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July 16, 2013
Do We NEED the Parental Rights Amendment?
In April a Sacramento couple had their 5-month-old son taken away by “child protection workers” because they removed the boy from one hospital to get a second opinion at another. The parents remained under court-ordered supervision from case workers for weeks afterward simply because they dared to demand the best medical care for their child.
In June the federal government and the courts made “Plan B,” or the “morning after pill,” available to girls of any age without medical or parental consent. This leaves little girls potentially without the protection and wisdom their parents can provide in a time of crisis.
In 2012 the Supreme Court refused to consider the violation of a couple’s Fourth Amendment rights which arose when deputies and case workers invaded the home and conducted an illegal search at the threat of removing the couple’s children from their care. The Ninth Circuit held that threatening to take your children away does not constitute coercion vis-à-vis your freedom from unwarranted searches.
This year California and Oregon were among the states that passed laws making it harder for parents to decide for themselves whether or not to administer vaccines to their child.
Meanwhile, we undertook efforts in several states to adopt parental rights statutes in state law. Why? Because the courts can no longer seem to agree on the current status of parental rights under the law. Judges rule on a case-by-case basis, protecting the rights of some parents while disregarding the rights of others.
In short, the fact that parental rights are being trampled in America today is undeniable. And the best way – perhaps the only way – to stop this trend is the proposed Parental Rights Amendment to the U.S. Constitution.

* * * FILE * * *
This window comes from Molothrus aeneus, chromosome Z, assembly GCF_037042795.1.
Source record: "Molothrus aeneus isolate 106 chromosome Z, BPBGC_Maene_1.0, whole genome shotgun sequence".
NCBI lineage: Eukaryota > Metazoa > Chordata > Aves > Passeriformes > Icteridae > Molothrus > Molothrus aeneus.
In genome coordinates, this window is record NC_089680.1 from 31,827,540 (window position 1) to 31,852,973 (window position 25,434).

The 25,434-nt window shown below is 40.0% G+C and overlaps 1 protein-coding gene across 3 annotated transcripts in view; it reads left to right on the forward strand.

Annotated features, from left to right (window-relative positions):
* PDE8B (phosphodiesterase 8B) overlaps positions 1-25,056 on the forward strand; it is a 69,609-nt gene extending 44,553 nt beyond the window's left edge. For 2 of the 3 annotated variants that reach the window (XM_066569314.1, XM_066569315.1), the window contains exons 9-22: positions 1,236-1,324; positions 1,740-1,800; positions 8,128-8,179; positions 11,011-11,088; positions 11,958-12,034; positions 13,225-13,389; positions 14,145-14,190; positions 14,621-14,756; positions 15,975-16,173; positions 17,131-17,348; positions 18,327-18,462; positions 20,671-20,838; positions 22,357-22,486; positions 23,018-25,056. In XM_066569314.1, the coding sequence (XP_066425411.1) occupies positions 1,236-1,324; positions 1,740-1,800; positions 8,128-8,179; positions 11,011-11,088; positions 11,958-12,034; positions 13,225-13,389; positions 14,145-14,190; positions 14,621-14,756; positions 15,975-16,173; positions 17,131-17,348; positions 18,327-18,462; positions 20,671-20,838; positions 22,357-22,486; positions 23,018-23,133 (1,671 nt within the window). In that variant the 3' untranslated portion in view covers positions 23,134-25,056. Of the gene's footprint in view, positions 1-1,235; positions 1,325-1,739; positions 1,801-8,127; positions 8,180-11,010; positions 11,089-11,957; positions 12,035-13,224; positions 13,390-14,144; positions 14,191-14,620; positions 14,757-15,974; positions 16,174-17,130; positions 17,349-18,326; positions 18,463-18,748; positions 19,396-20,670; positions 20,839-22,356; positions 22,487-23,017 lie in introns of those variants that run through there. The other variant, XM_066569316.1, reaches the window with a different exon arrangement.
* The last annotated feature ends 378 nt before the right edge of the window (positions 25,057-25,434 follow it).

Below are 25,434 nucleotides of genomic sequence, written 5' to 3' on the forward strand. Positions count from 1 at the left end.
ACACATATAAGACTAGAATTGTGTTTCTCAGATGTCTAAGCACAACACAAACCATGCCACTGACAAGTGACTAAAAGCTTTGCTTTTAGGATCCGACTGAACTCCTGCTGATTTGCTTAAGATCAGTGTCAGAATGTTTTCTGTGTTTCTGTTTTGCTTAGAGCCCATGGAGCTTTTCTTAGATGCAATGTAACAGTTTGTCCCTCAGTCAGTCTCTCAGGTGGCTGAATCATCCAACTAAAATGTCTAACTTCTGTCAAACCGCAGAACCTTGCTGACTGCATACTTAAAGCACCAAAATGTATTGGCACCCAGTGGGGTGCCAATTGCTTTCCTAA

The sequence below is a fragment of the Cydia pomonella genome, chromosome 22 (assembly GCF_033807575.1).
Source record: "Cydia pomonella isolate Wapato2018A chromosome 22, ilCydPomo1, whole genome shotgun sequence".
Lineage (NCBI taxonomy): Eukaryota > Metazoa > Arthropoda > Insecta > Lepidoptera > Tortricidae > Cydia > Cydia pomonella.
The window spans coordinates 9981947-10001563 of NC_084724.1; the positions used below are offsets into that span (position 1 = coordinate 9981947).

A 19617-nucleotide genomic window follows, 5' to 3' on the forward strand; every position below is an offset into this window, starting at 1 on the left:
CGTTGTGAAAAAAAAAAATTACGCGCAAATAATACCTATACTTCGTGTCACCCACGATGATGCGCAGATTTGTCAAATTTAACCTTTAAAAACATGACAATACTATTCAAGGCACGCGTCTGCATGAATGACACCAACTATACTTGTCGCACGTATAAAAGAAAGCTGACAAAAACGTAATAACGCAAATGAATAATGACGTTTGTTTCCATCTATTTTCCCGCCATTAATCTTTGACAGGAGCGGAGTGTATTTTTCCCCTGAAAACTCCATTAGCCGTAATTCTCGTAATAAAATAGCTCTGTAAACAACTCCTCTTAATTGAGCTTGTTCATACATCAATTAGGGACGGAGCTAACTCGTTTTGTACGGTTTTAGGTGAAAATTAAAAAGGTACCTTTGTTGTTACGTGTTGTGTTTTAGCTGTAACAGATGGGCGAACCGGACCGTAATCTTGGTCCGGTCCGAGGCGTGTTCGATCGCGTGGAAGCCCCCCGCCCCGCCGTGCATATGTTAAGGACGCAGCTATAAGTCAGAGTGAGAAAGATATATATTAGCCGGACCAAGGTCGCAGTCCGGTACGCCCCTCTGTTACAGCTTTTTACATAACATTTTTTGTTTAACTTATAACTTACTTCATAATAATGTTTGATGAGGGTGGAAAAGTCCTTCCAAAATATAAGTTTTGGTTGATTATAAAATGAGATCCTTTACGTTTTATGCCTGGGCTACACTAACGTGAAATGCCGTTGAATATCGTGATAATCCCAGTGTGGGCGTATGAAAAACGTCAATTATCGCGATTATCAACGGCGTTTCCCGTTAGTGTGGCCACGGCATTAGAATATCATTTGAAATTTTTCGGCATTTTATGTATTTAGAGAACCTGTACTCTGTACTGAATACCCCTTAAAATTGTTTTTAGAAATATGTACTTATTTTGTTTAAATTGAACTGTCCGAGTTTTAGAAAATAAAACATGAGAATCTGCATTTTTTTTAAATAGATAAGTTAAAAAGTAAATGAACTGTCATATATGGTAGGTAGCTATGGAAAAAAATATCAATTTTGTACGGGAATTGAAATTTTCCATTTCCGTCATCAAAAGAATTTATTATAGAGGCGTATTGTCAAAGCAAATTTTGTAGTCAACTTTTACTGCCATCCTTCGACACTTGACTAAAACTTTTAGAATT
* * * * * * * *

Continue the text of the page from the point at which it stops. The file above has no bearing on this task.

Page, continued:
The PRA as proposed contains 5 brief, clear sections. Section One establishes that “the liberty of parents to direct the upbringing, education, and care of their children is a fundamental right.” Section Two further defines the education aspect of this liberty. Section Three requires that parental rights cases be decided by strict judicial scrutiny – the same legal standard applied to all other fundamental rights cases. Section Four states that the PRA does not apply to end-of-life cases one way or another; current law on these matters will continue untouched by the PRA. Section Five protects parental rights from sources of international law as well.
2. If your Congressman is already a cosponsor of HJRes 50 (see the list here), please take a moment to send them a “thank you” email. (No calls, please.) You might say something like this in your own words:
Thank you for showing your support for parental rights by cosponsoring HJRes 50, the Parental Rights Amendment. With so many examples in the news of everyone from doctors to courts to legislatures to public schools riding roughshod over our rights to raise our children according to our own convictions, it is encouraging to know that you have taken a stand to defend us.
To find their contact info, click on your state at ParentalRights.org/states, then click the link to the website of your congressman.
3. Just hang on. Things may seem quiet now, and we plan next week to explain to you a little bit why that is. But things will not stay quiet much longer. The threat of the CRPD still looms, while the PRA is making steady progress in the U.S. House. Please continue to support us and stay informed. We count on you to continue to stand with us as we work together to protect your parental rights.
Thank you in advance for the victories we will share together!
Director of Communications & Research
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